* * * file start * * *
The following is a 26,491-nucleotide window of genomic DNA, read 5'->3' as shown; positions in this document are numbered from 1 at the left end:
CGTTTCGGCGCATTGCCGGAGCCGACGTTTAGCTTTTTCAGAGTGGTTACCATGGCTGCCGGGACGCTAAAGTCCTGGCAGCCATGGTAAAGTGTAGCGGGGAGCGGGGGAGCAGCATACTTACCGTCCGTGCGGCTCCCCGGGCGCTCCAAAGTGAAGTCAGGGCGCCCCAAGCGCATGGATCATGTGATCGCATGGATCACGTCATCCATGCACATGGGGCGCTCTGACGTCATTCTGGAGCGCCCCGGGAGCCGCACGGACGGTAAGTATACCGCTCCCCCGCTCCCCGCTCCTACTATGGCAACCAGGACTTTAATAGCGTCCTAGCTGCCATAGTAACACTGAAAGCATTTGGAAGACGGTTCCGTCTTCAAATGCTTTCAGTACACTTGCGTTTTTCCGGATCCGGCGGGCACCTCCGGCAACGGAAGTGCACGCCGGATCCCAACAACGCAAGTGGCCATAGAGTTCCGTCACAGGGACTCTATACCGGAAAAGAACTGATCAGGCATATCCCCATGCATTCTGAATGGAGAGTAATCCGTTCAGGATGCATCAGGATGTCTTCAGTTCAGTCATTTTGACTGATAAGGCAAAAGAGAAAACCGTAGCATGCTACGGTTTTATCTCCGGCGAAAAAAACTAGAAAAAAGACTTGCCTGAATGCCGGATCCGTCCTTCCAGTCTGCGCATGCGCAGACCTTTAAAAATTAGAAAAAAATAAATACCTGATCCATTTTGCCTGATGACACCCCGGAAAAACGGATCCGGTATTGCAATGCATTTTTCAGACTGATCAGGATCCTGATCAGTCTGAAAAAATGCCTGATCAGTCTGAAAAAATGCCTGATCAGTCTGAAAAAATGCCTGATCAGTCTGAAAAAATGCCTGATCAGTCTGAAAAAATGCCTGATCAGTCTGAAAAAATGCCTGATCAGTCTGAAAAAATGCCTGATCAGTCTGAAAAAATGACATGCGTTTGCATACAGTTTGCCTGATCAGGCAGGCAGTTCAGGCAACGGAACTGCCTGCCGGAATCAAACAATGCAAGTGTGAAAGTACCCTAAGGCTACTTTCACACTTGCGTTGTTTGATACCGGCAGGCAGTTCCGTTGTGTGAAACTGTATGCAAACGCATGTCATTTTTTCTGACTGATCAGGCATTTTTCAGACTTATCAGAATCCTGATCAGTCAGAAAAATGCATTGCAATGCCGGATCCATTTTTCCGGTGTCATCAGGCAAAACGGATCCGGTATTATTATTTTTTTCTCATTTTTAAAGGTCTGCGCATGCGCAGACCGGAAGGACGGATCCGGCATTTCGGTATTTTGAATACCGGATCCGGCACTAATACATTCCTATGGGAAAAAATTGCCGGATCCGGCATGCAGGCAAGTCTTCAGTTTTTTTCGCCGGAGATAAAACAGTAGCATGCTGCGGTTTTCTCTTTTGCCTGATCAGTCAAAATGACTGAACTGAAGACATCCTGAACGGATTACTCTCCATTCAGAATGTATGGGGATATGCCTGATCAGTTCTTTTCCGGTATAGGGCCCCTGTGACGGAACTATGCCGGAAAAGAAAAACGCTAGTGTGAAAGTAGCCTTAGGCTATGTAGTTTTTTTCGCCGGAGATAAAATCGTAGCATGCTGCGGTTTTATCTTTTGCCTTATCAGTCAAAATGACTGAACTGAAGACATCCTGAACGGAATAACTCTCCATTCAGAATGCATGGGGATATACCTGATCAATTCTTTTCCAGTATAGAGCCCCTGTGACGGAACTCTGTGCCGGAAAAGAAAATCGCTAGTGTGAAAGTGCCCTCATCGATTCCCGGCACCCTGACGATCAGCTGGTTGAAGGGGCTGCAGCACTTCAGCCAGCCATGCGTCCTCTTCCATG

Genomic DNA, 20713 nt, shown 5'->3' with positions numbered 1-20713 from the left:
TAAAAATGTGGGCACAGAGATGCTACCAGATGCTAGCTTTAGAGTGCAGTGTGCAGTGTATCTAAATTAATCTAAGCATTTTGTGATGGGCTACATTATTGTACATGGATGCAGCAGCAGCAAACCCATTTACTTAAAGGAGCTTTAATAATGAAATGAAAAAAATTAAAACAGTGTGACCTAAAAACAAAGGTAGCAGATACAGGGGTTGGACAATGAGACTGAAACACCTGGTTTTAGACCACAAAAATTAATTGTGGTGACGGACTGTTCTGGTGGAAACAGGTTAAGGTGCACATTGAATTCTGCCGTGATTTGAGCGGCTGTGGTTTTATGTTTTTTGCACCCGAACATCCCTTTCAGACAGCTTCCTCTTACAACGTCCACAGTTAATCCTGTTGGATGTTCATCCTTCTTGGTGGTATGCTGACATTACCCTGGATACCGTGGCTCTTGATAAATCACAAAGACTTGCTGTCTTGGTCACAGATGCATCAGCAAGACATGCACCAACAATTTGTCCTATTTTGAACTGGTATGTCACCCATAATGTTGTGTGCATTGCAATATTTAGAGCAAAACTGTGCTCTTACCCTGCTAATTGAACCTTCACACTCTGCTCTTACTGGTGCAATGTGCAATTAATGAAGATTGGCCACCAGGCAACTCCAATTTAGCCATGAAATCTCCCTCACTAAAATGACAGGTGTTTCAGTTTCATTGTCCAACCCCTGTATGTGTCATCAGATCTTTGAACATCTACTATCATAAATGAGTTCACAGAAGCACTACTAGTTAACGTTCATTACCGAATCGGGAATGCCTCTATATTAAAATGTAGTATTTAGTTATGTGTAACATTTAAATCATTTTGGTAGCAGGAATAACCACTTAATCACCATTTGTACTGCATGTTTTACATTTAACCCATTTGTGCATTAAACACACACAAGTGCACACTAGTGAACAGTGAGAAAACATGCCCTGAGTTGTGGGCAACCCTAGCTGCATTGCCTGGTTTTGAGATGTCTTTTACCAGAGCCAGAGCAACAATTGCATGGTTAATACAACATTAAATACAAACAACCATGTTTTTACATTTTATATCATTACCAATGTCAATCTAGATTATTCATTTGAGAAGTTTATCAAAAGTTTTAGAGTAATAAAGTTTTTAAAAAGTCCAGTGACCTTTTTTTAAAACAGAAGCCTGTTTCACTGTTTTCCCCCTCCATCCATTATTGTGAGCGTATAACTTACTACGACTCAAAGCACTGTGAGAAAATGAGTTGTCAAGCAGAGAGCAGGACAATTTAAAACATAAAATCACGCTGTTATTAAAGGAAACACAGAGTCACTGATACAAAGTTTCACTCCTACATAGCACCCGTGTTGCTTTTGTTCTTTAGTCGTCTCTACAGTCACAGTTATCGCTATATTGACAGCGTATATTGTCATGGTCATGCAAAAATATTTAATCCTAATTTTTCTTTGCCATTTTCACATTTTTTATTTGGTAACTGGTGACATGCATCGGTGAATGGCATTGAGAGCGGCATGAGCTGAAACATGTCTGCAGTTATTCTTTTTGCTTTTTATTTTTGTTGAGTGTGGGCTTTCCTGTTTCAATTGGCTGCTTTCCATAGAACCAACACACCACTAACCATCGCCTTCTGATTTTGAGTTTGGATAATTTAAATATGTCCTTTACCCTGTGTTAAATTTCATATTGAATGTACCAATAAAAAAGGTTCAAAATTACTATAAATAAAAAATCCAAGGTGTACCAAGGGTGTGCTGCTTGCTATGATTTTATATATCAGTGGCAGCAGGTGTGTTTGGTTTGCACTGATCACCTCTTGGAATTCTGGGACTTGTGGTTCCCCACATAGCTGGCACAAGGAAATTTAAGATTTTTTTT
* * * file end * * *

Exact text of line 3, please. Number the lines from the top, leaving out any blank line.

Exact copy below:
Genomic DNA, 20713 nt, shown 5'->3' with positions numbered 1-20713 from the left: